Houston Cinema Arts Festival: ‘Holy Spider’ Review
The following is part of our coverage of the Houston Cinema Arts Festival.
During a long period between 2000-2001 in Tehran, Iran, sixteen women fell victim to a sadistic serial killer. Because these women were sex workers, the public turned a blind eye, proclaiming that these cold-blooded murders were acts of God to cleanse the streets. When the killer, Saeed Hanai, was finally caught, his actions had ardent defenders. In a time when women in Iran are still fighting tooth and nail for their rights, this story feels all too relevant. How fitting, then, that Holy Spider is here to tell that story to audiences of today.
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Iranian-born Danish filmmaker Ali Abbasi might be familiar to fans of his festival darling Border from 2018. Whereas that film dabbled in magical realism, Holy Spider gains recognition for its unflinching look at a very serious subject. And unflinching it is, although it takes a while for its two disparate core storylines to come together. The first storyline involves journalist Rahimi (Zar Amir Ebrahimi), who arrives in Tehran to investigate the so-called “Spider Killer”. Ebrahimi is a commanding presence, her steely commitment giving Rahimi the headstrong resolve of a gumshoe detective.
Of course, she’s only a journalist, and a fictional one at that. Rahimi exists for the audience to experience aggressions both micro and macro that women in Iran encounter from the dominant men and complicit women. It’s with great relief that Abbasi and co-screenwriter Afshin Kamran Bahrami don’t reduce her to a simple object of oppression. Rather, the film portrays her as an advocate for those whose deaths the public treats with a telling indifference. Best of all, it avoids the pitfalls of true crime media by putting the reason behind the mission above all. Cutting through the red tape to get real justice, not just to break a career-launching story. Rahimi is the type of protagonist you can rally behind wholeheartedly because of her determination to do what’s right.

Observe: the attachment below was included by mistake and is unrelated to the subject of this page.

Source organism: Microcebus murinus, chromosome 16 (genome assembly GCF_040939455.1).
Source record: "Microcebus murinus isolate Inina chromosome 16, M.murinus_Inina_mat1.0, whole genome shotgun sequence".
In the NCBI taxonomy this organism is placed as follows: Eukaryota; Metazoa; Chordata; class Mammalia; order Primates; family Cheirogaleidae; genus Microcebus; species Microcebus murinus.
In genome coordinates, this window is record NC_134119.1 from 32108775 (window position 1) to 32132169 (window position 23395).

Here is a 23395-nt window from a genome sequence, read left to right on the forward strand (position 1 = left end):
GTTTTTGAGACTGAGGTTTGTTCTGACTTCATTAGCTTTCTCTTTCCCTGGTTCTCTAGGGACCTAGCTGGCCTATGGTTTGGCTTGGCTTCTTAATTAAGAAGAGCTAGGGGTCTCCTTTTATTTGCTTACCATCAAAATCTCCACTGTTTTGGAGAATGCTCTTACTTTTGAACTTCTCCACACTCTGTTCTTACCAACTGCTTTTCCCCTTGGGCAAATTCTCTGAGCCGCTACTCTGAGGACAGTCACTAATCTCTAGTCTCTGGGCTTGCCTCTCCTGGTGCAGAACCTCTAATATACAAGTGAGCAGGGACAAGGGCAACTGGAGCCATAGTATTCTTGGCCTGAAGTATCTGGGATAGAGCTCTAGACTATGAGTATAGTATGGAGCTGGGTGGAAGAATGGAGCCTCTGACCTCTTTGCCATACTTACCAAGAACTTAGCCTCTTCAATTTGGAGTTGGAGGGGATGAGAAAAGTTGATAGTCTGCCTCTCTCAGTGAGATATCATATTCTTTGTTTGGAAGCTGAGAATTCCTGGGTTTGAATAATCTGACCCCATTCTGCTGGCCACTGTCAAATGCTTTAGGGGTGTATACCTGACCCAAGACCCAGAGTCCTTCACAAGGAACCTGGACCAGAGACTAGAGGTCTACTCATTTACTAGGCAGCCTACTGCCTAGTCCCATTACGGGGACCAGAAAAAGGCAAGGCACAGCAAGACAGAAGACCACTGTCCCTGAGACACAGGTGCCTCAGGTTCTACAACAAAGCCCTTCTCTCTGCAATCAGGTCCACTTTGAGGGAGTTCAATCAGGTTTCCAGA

The other aspect of the film, focusing on the POV of the killer, might cause a bit more debate. Unquestionably, there are some surface-level aspects to the portrayal of Saeed Hanai (Mehdi Bajestani) that initially give pause. Given the gritty cinematography by Nadim Carlsen, often adorned by the salacious glow of saturated reds, portraying his first few kills of the film in a stylish manner, there’s a worry that poor taste will take over in the name of artistic flair. The synth-based score courtesy of Martin Dirkov, accompanying scenes of Saeed scouring the nights for victims on his motorcycle, certainly gives pause. Nevertheless, Abbasi proves this wrong, by drawing upon the raw power of Medhi Bajestani as a performer.
It would be so simple to portray Saeed as the typical “loving” father by day, hateful killer by night. Bajestani and Abbasi don’t allow this, instead opting for something more complicated. Saeed doesn’t act the same way on any of his kills. Sometimes he’s dead-eyed, sometimes his actions horrify him, nor is he always a good family man, sometimes prone to extreme aggression. His constant through-line is the compulsion to kill, the results of which get sloppier and sloppier the more the bodies pile up. More critically, it doesn’t attract any attention, as Tehran society turns a blind eye to these murders because the people who died “deserved” it. He’s a man infected by something – be it mental illness or his own deeply misguided vision. It’s an infection he shares with all too much of the city.
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Inevitably Saeed and Rahimi must collide. When they do, a pulse-pounding climax ensues, the killer is behind bars, and the film ends. Only, it doesn’t. The third act of Holy Spider takes a hard pivot away from what came before. Yet, this pivot also feels like a natural extension of the film’s themes. By going in on the court proceedings, Holy Spider explores just how far a society that sees women as subservient to men and morality as a tiny box will go to protect their way of life. Ending on a stomach-churning note sure to enrage those unaware of the story before, Holy Spider makes its statement loud and clear. As skillfully made as it is painfully relevant, Ali Abbasi’s film is a shining example of how to tell true crime stories with sensitive subject matter. –James Preston Poole
Holy Spider is set to be released by Utopia in the United States. MUBI will handle international release.
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